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In the Arena: Expense or investment — How towns vote on school budgets gives insight on their views

  • COLLINS



Thursday, May 17, 2018

Sometimes, you hear something and it just clicks.
It’s happened to me recently while listening to the candidates for the 1st Franklin District debate education policy.

“I think towns look at educational funding in different ways,” Whately Selectboard member Jonathan Edwards said. “Some view it as an expense, but we should be looking at as investment in our future.”

In those terms, it would seem education is being viewed as an expense in Greenfield, considering what may be about to happen — again — to the city’s school budget.

The Greenfield City Council next week will consider a school budget which is several hundred thousand dollars below what was recommended by the School Committee and Superintendent Jordana Harper. Ordinarily, that might be bigger news, except it’s not a new experience. It is, in fact, the third year in a row that the council will be voting on a school budget which is drastically below what the city’s educational professionals say is the minimum amount needed to operate effectively.

How does this happen? That question is best answered by Greenfield Mayor, and School Committee member, Bill Martin, who is the elected official charged with submitting to the council an operating budget that not only meets the city’s needs, but one it can afford.

So far, it’s been hard to argue with Martin’s cash management track record. While other towns around the western region struggle with balancing their budgets within the confines of Proposition 2½, Greenfield hasn’t been within a sniff of an override almost since the advent of the mayoral charter.

But just because budget-balancing overrides have not been part of the conversation does not mean every call he’s made has been right. And unilaterally slashing a school budget by close to $2 million over three years would seem to fit squarely in the “wrong move” category.

A growing number of parents seem to feel that way, judging from what we’ve been hearing during the public comment section of city council meetings. Similar sentiments have been expressed by school officials, who clearly aren’t happy about spending months crafting a budget, only to have slashed by the mayor before sending it to the council.

Why bother having a School Committee or a budget process at all, if the council never gets a chance to debate and vote on what the educators feel is the amount needed to operate effectively?

This year, the School Committee isn’t going to take it lying down, voting to request that the council add an additional $400,000 to the budget at Wednesday’s budget meeting. And given how they handled Martin’s capital budget, there’s a chance the schools might get it, even though they would still be a couple of hundred thousand off from the originally requested amount.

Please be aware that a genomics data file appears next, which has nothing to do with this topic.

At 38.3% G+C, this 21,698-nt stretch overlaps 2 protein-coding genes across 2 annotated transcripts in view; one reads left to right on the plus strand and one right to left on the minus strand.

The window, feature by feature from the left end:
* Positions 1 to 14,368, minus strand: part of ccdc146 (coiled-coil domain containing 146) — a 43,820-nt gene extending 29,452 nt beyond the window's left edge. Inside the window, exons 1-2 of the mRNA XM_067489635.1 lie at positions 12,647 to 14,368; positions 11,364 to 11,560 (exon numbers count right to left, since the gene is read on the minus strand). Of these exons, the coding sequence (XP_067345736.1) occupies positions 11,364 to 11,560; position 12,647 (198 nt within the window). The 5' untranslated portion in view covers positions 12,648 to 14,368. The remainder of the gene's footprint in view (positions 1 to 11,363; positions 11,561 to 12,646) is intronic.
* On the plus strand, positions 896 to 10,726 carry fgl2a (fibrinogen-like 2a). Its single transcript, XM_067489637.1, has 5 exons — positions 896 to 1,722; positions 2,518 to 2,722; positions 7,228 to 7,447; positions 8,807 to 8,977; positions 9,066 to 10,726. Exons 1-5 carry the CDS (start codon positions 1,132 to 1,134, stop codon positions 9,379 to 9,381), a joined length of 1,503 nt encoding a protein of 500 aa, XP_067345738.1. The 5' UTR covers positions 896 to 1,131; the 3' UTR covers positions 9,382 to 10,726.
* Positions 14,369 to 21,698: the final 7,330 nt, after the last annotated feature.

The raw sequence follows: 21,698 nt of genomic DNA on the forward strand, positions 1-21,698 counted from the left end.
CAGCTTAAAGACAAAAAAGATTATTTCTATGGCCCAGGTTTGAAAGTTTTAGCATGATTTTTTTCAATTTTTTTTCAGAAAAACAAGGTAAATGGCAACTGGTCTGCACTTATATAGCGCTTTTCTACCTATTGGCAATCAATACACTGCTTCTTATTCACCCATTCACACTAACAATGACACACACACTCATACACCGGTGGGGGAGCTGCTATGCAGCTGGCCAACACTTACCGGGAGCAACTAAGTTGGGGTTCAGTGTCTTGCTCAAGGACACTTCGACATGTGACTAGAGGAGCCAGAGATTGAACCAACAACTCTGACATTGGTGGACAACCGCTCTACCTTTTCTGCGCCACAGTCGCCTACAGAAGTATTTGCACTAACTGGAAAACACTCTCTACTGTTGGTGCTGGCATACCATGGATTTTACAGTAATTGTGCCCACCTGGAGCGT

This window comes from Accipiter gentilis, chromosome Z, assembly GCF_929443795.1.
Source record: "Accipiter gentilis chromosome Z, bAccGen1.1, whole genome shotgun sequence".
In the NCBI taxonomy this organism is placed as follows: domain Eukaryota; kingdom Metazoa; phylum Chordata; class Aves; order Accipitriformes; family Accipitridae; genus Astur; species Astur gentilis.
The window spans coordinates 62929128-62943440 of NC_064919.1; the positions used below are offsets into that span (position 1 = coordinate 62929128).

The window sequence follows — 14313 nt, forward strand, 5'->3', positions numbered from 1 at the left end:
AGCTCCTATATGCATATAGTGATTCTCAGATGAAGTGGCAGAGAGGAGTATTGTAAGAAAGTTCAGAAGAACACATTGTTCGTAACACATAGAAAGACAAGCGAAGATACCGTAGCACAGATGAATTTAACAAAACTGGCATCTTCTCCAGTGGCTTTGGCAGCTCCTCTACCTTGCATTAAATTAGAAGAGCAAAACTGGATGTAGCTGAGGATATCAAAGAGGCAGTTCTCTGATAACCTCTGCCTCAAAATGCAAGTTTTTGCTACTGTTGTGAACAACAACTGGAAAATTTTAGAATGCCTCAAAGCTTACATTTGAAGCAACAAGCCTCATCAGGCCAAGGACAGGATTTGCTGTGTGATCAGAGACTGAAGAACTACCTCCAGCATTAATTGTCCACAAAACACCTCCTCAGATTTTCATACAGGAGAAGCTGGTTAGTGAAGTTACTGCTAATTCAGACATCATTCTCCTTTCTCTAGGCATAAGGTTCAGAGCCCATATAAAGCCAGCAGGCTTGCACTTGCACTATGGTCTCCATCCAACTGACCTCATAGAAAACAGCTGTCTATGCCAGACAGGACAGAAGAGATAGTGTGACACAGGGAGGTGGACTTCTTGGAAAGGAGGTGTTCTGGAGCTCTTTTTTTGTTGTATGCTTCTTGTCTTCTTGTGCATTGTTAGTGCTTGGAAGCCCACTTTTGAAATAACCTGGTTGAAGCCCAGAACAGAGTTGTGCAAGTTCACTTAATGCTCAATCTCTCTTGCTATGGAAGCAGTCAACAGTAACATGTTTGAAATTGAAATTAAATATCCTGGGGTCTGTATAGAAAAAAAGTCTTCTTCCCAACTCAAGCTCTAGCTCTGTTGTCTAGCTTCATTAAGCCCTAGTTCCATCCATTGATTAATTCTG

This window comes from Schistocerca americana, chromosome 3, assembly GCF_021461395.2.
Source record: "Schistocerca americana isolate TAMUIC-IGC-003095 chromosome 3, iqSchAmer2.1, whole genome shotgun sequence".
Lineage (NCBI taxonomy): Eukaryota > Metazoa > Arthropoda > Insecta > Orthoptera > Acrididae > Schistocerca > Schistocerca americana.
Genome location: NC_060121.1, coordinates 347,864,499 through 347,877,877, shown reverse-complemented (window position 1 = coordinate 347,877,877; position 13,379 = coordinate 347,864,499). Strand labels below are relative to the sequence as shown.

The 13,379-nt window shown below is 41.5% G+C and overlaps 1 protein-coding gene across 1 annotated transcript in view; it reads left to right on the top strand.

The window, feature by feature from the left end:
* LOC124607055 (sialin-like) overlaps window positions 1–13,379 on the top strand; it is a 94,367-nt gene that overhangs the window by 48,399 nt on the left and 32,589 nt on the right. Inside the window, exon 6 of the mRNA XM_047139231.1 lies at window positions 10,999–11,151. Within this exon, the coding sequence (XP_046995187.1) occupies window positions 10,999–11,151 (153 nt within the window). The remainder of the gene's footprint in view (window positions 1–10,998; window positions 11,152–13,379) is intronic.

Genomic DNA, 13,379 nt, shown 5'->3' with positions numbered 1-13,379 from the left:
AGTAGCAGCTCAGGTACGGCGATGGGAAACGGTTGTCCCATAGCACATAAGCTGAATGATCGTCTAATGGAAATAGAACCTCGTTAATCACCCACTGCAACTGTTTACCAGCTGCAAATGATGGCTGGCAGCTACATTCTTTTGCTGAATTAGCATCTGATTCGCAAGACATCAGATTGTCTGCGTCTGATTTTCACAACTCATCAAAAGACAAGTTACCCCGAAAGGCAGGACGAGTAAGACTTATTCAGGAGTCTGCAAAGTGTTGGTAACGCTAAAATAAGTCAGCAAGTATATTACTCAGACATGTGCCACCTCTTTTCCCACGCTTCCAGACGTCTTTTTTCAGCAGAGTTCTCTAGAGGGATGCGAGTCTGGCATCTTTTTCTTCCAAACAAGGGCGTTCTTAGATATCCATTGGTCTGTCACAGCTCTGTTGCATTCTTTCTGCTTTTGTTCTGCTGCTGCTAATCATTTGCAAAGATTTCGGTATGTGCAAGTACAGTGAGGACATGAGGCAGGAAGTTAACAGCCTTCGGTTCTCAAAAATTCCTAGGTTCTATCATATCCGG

A change in Gill-Montague

“Change” elections are rarely about one thing — and such is the case in the race for Gill-Montague School Committee.

To say it’s been a year of upheaval in the Gill-Montague District is a massive understatement. Much of that consternation has been pegged around the committee’s decision to remove the Indian as the primary identifier for Turners Falls High School.

That decision, and the committee’s handling of same, has led a number of candidates to jump into the race, among them pro-Indian supporter Chris Pinardi, who says this race is about more than just a logo.

“This is about process more than anything else,” Pinardi said. “Process and communication, and how the current committee handles both.”

Joining Pinardi on the slate is 22-year former committee member Joyce Phillips, who attempted to return to the board when Marge Levenson resigned, but was denied in favor of Mike Langknecht, who is also on the ballot.

“I’m in this to create the best school district possible,” Phillips said. “We have a lot of issues we need to address, between the budget, School Choice, and others, as well as how this committee communicates with the people it serves.”

To put it another way, there is a lot more riding on this than what name appears on the Turners football team’s shirts this fall, something voters in Gill and Montague should keep in mind when they go to the polls Monday.

It’s not a typo

I’ve always thought about running for public office, but it never seemed to be a realistic option, given what I do.

On Monday, that ambition becomes a reality when my name will appear on Montague’s town election ballot under the “Town Moderator” line.

After it was announced that Montague Moderator Ray Godin planned to retire after two-plus decades on the job, Montague Selectman Mike Nelson put out a Facebook post suggesting that I might be a good candidate for the job. After a few conversations, including with the editor of this newspaper, I decided to secure the necessary signatures to get on the ballot, where I am running unopposed.

I hope Montague residents will honor me with their vote Monday, and I promise to do the best job I can if elected.

Chris Collins is the Franklin County News Bureau Chief for WHAI, WPVQ and WHMP Radio. He is a former staff reporter for The Recorder, and is a Greenfield native.